Measuring for a new drive shaft
In the March 2011 issue you had a couple of letters touching on transmissions and drive shafts and some of the parts companies that handle these kinds of problems. I have a similar problem and could use some help.
I am installing a Bill Mitchell 351 Ford Windsor that is bored and stroked to 427 cid (4 1/8” bore x 4” stroke). The Ford Cobra R bell housing has allowed the Tremec TKO 600R transmission to be a perfect fit.
What I need to know now is what length should the drive shaft be to fit correctly and what Ford cross member would work for a rear transmission mount? A friend was helping me with this but I haven’t been able to stay in touch with him regarding the project so perhaps you can help.
Different driveshaft manufacturers may have their own preferred way of measuring, so your first course of action is to ask whoever will make your driveshaft how they want you to take measurements for it.
Having said that, I can give you some general instructions.
With the engine and transmission installed in your vehicle, raise the vehicle and support it under the wheels (such as with a drive-on lift) or support it under the rear axle and front suspension. The goal is to support the vehicle so that it is at its normal ride height, without the suspension either hanging or compressed.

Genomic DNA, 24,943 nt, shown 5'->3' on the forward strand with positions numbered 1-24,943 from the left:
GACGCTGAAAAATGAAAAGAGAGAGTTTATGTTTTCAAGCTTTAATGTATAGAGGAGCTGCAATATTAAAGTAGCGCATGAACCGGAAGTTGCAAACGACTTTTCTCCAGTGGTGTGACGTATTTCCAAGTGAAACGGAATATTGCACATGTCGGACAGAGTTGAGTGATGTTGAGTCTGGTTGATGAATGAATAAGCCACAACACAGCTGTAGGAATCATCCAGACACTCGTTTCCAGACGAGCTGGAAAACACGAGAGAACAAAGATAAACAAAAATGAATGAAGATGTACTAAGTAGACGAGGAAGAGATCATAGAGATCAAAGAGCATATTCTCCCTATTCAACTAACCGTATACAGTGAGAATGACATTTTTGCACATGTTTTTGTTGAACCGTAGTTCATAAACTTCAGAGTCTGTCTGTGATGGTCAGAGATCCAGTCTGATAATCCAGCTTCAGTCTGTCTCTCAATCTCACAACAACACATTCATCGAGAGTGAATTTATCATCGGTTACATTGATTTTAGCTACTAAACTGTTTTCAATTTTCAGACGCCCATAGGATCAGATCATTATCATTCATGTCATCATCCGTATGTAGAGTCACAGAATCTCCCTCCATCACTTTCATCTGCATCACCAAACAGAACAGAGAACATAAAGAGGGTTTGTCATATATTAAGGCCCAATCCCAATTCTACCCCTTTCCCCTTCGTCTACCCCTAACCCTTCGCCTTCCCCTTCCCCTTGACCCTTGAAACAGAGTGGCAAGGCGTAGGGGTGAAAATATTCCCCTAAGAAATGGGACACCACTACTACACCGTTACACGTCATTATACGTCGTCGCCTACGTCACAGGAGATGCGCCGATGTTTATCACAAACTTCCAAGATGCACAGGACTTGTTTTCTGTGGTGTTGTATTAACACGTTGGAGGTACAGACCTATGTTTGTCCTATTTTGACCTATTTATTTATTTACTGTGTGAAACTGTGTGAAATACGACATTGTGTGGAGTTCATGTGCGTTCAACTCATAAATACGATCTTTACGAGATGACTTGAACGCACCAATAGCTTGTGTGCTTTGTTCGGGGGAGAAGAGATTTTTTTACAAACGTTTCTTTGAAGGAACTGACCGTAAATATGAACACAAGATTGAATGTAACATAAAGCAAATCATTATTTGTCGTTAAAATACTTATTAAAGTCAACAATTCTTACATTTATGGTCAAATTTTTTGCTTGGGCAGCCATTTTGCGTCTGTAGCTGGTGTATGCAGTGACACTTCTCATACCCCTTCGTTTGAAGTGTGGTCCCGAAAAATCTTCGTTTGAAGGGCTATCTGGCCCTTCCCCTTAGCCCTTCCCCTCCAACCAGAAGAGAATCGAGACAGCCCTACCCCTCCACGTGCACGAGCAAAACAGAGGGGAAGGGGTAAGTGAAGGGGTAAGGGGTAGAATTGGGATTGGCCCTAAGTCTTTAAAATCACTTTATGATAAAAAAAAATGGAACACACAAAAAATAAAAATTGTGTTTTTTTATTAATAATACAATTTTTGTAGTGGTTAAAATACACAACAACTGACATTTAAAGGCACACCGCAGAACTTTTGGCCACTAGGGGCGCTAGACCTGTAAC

Push the transmission’s output yoke (also sometimes called a slip yoke) into the transmission as far as it will go and then pull it out about one inch.
Precisely measure the distance from the centers of the transmission U-joint and rear axle U-joint. This length should enable the driveshaft company to make the correct length driveshaft.
I can’t recommend a specific Ford cross member to support the rear of the transmission because, among other things, you didn’t reveal what kind of vehicle you’re working on. That notwithstanding, if you’re not going to fabricate a custom cross member that fits your vehicle’s chassis and adequately supports the transmission at its rear mount spot, you are probably best off starting with your vehicle’s stock cross member and then modifying that as needed to fit the custom engine and transmission combination you’ve chosen. The position of the new transmission’s rear mount is almost always in the same vicinity as the stock transmission’s rear mount so a bit of cutting and welding or fabrication of a simple extension plate from 3/8-inch plate steel will get the job done.